ANNAPOLIS – Gov. Parris N. Glendening took the next step last week toward bridling suburban sprawl with a legislative package that makes it easier to build in older communities and cleans up a mixed bag of building regulations.
A tangle of overlapping and conflicting local building codes make it “easier to build on a green field” than in older communities, said Sen. Brian E. Frosh, D-Montgomery, a package sponsor.
But these bills, a segment of Glendening’s 1997 Smart Growth campaign to manage growth and sprawl, would “jumpstart” rehabilitation in deteriorating communities, Frosh said.
Land-use codes for rehabilitating vacant or underused buildings in older communities would be designed by the Office of Planning under one bill. The agency would also devise zoning laws that foster “smart neighborhood development,” or growth that blends residential, commercial and open space.
The second bill requires the Department of Housing and Community Development to draft by December a new set of regulations, the Maryland Building Rehabilitation Code. That code would maintain current safety standards and apply to the repair, renovation and reconstruction of existing buildings.
“The hodgepodge of building codes, zoning laws and other kinds of local regulatory requirements make (redevelopment) so time consuming and expensive that the work isn’t done at all,” said John Frece, the governor’s Smart Growth assistant.
Several building codes are so rigid that a builder who wants to renovate a bathroom in an older home might also have to redo a functioning stairwell that is an inch too narrow, said Dru Schmidt-Perkins, executive director of 1000 Friends of Maryland, a grassroots anti-sprawl organization.
But under the Rehabilitation Code, rules will be looser, and smaller redevelopment projects will not have to comply with as many codes as projects that renovate an entire home, Frece said. That should cut the cost of rehabilitating buildings by 20 percent, he said.
Fire and safety standards would not be compromised, but only altered to fit older structures, Frece said.
“The code is a commonsense approach and an important (step) in unraveling the policies that have encouraged sprawl,” said Schmidt-Perkins.
Other states have had success with the rehabilitation code, a U.S. Department of Housing and Urban Development and National Association of Home Builders Research Center model. Maryland will frame its regulations on the federal archetype.
Since New Jersey adopted a uniform rehabilitation code in 1998 the state has seen a 44 percent increase in the level of redevelopment activity in 15 targeted centers.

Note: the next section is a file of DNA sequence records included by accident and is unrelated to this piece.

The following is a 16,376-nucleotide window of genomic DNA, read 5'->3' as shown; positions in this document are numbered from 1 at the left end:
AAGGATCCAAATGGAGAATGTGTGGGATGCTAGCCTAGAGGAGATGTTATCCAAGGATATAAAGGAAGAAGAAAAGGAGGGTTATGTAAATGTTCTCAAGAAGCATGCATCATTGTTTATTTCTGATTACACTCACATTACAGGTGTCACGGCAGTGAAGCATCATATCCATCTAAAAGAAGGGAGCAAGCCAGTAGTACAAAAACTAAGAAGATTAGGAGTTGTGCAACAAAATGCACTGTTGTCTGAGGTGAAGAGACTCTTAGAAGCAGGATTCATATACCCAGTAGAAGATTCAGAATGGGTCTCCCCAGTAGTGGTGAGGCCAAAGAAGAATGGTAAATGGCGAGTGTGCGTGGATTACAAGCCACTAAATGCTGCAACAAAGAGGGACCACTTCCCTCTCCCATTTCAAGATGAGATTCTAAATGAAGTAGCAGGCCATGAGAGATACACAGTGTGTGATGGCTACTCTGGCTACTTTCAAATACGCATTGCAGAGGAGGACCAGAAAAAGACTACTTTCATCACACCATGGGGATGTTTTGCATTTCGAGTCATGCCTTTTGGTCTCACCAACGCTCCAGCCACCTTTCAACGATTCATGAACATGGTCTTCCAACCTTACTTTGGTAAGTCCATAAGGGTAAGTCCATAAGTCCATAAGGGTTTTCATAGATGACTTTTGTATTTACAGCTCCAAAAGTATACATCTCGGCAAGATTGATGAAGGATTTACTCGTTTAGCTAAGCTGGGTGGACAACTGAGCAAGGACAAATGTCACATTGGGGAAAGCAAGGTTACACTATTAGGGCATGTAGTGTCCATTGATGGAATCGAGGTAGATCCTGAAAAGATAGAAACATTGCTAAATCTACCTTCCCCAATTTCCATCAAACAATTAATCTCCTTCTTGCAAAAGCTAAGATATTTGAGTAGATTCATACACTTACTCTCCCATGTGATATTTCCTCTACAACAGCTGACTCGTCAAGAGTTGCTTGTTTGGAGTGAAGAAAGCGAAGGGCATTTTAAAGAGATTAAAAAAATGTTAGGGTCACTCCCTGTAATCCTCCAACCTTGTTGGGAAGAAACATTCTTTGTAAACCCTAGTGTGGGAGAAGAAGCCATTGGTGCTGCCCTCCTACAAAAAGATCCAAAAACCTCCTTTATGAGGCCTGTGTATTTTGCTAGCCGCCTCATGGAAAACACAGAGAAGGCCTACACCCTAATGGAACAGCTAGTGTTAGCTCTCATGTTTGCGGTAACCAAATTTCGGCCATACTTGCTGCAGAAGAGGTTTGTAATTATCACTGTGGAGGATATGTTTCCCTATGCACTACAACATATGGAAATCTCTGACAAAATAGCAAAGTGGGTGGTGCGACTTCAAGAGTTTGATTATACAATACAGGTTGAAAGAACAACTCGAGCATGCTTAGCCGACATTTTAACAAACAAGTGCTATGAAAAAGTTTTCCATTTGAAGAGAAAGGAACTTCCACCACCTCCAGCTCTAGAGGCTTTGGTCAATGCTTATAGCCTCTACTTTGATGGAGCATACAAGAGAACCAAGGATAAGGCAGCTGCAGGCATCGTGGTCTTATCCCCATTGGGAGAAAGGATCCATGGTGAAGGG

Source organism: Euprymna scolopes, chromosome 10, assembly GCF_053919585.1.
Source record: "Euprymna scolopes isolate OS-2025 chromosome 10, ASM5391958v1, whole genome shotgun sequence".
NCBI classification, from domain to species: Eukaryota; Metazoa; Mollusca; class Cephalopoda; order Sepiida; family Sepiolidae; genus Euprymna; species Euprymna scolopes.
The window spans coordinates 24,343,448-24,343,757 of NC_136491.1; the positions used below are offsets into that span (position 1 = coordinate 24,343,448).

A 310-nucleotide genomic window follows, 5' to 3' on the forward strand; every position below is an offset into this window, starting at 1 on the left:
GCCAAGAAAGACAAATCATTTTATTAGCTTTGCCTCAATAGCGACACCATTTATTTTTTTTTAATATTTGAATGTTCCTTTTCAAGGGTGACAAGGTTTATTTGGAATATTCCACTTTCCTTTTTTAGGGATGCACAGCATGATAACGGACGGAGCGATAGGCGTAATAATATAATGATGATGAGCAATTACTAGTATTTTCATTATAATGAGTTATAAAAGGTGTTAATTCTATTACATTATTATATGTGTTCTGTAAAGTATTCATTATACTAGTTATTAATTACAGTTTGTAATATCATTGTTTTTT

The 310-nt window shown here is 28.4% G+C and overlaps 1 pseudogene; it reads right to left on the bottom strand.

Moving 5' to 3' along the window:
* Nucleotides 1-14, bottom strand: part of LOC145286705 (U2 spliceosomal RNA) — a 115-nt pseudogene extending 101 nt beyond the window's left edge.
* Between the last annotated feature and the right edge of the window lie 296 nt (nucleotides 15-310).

Under the proposals, jurisdictions will not be forced to comply with the new codes, but encouraged with incentives. Communities that adopt the Rehabilitation Code will be eligible for part of the $100 million Glendening has added to Neighborhood Conservation Program and the $10 million he attached to the Rural Legacy Program in this year’s budget proposal.
Amending the code could disqualify jurisdictions for the incentive money.
That troubles some legislators.
While General Assembly Democratic leadership endorses both bills, minority leaders promise a fight.
Senate Minority Leader Martin G. Madden, R-Howard, worries future state leaders will wield the Rehabilitation Code as a political stick.
“I just want to be sure that this statewide code is objectively applied (to local jurisdictions) and is not left open to interpretation,” he said. “My biggest fear is that the code will be used for political retribution.”
“The state is trying to emasculate local government,” said Delegate Robert C. Baldwin, R-Anne Arundel. “The best government is at the lowest possible place.”
State officials will work with local representatives to tailor the code to include area needs. For instance, Garrett County might have strict roof requirements because of heavy snow, while Ocean City might have rigid foundation requirements because of floods.
Builders across the state applaud the legislation for bringing consistency and predictability to building regulations.
“The code will be more prescriptive, like a cookbook,” said Miles Haber, president of the Chevy Chase-based Monument Construction Inc.
The Maryland-National Capital Building Association Industry Association, which represents 700 companies in the state’s building industry, endorses the Rehabilitation Code bill, said Hamer Campbell, spokesman.
And legislators, builders and environmentalists, eager to see the legislation pass, promise to bolster the bills as they churn through the assembly this session.
“Growth has gotten out of control and we want to reverse that,” said Sen. Paul G. Pinsky, D-Prince George’s, a sponsor to both bills. “I will be surprised if local government will try to put up obstacles, but if they do, I think they can be worked out.”